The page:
An ancient crossing over the Glâne stands at Ste.-Apolline. Today’s stone bridge dates from the 16th or 17th century.
The adjacent chapel dedicated to St Apollonia was first documented in 1147 and rebuilt in 1566 after a fire.
The Glâne was probably crossed at the level of Ste-Apolline near Fribourg in prehistoric and very early times. The historic significance of the crossing is underlined by its position at the confluence of the Glâne and Saane, continual use by a hospice into the 18th century and a gallows that according to tithe plans stood at this location.
The age of the Ste-Apolline bridge, long thought to be Roman, was only recently able to be accurately determined. There is evidence of an earlier bridge before 1243. Historic documents show that a first stone bridge was built around 1508/09, probably as the successor to earlier ones built of wood. The latest bridge dates from the 16th or 17th century. Formerly called the Pont de la Glâne, the Ste-Apolline bridge was replaced by the Pont des Muèses on the road from Fribourg to Bulle in 1746.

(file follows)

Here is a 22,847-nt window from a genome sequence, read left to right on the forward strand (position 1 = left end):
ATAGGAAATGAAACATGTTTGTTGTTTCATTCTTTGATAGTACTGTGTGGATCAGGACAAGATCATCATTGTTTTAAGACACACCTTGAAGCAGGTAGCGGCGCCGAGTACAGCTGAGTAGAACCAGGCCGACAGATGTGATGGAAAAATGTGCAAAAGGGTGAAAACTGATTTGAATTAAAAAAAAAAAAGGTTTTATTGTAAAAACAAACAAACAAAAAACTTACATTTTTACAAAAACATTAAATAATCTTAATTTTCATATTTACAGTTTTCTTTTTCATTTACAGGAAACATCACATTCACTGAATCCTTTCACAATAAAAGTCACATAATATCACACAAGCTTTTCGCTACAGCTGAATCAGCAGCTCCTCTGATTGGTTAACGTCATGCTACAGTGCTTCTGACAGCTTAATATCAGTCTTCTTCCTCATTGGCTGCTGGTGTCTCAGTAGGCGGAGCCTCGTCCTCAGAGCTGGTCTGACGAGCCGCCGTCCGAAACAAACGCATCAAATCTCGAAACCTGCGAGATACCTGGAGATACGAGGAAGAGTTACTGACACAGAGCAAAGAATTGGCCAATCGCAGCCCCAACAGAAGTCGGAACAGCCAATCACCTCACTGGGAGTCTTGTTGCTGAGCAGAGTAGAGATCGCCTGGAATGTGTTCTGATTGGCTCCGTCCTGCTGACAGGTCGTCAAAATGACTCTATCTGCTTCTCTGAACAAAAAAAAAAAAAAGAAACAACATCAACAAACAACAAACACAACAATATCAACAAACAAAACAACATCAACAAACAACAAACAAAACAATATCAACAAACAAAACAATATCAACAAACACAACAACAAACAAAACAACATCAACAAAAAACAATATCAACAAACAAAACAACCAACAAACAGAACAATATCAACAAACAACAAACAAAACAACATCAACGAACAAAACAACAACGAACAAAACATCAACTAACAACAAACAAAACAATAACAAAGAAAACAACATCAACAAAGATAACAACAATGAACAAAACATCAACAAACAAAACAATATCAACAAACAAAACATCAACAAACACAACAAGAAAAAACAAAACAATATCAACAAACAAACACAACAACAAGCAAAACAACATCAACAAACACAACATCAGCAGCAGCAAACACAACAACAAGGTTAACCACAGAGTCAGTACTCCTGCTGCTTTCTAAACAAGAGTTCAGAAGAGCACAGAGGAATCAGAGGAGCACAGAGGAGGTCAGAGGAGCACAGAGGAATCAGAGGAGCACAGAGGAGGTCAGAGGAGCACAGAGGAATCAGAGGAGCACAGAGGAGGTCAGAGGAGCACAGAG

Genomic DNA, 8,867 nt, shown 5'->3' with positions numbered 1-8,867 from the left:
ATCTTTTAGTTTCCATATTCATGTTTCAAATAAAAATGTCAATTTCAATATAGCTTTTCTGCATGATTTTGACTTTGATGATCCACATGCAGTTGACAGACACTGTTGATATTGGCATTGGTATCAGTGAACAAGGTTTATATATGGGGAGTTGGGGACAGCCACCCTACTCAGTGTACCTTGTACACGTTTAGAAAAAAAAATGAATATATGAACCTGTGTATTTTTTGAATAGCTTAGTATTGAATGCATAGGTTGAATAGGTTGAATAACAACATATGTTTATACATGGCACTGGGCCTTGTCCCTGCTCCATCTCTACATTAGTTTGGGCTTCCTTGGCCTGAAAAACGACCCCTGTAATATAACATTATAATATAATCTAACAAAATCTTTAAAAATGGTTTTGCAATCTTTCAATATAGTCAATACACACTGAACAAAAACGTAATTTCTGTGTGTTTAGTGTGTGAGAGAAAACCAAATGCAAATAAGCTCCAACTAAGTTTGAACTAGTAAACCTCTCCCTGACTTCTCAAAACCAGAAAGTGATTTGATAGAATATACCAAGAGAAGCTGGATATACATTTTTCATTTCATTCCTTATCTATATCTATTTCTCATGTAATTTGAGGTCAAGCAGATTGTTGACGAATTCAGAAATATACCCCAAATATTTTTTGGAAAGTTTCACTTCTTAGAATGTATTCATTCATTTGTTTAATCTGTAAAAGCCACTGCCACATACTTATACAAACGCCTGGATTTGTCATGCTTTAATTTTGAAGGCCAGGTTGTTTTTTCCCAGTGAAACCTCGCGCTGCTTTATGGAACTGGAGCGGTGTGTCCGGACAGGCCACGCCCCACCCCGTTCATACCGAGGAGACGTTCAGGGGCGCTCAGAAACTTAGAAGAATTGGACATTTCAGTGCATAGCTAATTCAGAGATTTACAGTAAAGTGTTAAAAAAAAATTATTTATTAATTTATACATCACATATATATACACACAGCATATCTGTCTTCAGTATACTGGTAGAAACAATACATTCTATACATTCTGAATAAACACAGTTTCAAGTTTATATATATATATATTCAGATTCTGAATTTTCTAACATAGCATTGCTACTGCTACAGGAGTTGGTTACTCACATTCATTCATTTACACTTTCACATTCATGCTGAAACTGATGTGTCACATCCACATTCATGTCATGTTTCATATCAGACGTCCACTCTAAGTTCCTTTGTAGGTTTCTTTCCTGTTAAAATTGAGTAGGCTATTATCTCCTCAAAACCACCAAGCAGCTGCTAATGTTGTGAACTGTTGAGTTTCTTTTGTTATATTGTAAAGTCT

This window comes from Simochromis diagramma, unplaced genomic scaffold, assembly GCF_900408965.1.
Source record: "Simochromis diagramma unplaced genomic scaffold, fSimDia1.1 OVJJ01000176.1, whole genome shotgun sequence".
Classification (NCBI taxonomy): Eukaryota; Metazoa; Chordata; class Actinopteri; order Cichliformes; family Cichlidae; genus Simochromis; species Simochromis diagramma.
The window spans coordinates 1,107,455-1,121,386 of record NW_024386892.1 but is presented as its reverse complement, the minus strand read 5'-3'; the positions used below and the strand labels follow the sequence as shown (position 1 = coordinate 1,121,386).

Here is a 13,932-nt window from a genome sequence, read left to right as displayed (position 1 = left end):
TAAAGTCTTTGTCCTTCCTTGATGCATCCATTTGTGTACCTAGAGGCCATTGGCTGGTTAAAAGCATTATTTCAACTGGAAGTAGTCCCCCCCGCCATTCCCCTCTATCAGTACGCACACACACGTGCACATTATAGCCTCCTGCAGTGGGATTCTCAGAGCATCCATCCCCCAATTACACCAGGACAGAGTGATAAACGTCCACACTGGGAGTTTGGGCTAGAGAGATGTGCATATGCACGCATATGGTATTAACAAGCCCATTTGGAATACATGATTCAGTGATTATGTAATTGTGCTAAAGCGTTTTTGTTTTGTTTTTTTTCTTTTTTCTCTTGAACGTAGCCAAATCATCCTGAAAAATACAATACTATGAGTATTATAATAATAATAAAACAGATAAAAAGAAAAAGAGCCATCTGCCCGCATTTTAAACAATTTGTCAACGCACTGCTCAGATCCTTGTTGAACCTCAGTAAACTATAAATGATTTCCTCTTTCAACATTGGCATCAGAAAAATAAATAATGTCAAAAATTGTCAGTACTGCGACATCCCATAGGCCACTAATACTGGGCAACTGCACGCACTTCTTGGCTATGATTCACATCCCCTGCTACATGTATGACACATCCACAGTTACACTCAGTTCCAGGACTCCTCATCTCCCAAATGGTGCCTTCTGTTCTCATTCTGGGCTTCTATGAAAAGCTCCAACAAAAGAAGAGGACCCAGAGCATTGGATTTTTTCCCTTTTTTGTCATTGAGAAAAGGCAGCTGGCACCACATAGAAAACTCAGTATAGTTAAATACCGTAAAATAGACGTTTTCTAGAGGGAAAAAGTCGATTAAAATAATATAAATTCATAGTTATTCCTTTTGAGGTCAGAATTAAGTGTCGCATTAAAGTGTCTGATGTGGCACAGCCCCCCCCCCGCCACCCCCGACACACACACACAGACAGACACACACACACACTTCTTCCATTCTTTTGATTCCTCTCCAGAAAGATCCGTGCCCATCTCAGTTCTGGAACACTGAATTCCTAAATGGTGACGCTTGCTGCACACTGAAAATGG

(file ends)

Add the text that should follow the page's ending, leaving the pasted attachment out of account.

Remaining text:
The chapel, first documented in 1147, was rebuilt in 1566 after a fire. Ste.-Apolline, virgin and martyr, offered relief from toothache. She was very popular, as shown by numerous finds of caries-ridden teeth at her chapel.